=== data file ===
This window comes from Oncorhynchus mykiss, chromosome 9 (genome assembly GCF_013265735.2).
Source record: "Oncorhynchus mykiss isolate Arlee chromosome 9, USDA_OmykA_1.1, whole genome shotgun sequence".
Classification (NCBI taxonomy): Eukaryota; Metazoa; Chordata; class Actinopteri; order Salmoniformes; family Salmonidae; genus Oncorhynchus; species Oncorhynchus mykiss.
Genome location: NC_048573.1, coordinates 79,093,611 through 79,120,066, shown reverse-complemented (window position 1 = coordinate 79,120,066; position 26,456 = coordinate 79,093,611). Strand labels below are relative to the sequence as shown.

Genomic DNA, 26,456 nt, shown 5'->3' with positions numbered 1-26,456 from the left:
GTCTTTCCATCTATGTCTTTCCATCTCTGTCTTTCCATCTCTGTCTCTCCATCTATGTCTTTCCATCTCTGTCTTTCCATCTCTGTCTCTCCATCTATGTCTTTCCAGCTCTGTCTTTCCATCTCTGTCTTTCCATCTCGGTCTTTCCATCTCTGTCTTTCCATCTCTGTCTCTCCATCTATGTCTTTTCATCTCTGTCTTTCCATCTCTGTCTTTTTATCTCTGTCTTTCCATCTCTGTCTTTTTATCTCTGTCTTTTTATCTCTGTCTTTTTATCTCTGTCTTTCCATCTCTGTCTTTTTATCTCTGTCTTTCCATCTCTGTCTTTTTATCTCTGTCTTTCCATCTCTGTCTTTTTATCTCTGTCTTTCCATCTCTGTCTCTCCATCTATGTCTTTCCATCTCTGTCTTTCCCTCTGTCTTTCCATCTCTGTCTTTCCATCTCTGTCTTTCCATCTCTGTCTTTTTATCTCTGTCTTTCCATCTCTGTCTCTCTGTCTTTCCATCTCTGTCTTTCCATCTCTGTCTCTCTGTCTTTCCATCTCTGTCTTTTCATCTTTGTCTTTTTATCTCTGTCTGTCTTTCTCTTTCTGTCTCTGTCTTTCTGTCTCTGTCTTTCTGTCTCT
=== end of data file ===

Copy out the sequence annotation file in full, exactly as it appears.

This window comes from Oncorhynchus mykiss, chromosome 9 (genome assembly GCF_013265735.2).
Source record: "Oncorhynchus mykiss isolate Arlee chromosome 9, USDA_OmykA_1.1, whole genome shotgun sequence".
Classification (NCBI taxonomy): Eukaryota; Metazoa; Chordata; class Actinopteri; order Salmoniformes; family Salmonidae; genus Oncorhynchus; species Oncorhynchus mykiss.
Genome location: NC_048573.1, coordinates 79,093,611 through 79,120,066, shown reverse-complemented (window position 1 = coordinate 79,120,066; position 26,456 = coordinate 79,093,611). Strand labels below are relative to the sequence as shown.

Genomic DNA, 26,456 nt, shown 5'->3' with positions numbered 1-26,456 from the left:
GTCTTTCCATCTATGTCTTTCCATCTCTGTCTTTCCATCTCTGTCTCTCCATCTATGTCTTTCCATCTCTGTCTTTCCATCTCTGTCTCTCCATCTATGTCTTTCCAGCTCTGTCTTTCCATCTCTGTCTTTCCATCTCGGTCTTTCCATCTCTGTCTTTCCATCTCTGTCTCTCCATCTATGTCTTTTCATCTCTGTCTTTCCATCTCTGTCTTTTTATCTCTGTCTTTCCATCTCTGTCTTTTTATCTCTGTCTTTTTATCTCTGTCTTTTTATCTCTGTCTTTCCATCTCTGTCTTTTTATCTCTGTCTTTCCATCTCTGTCTTTTTATCTCTGTCTTTCCATCTCTGTCTTTTTATCTCTGTCTTTCCATCTCTGTCTCTCCATCTATGTCTTTCCATCTCTGTCTTTCCCTCTGTCTTTCCATCTCTGTCTTTCCATCTCTGTCTTTCCATCTCTGTCTTTTTATCTCTGTCTTTCCATCTCTGTCTCTCTGTCTTTCCATCTCTGTCTTTCCATCTCTGTCTCTCTGTCTTTCCATCTCTGTCTTTTCATCTTTGTCTTTTTATCTCTGTCTGTCTTTCTCTTTCTGTCTCTGTCTTTCTGTCTCTGTCTTTCTGTCTCT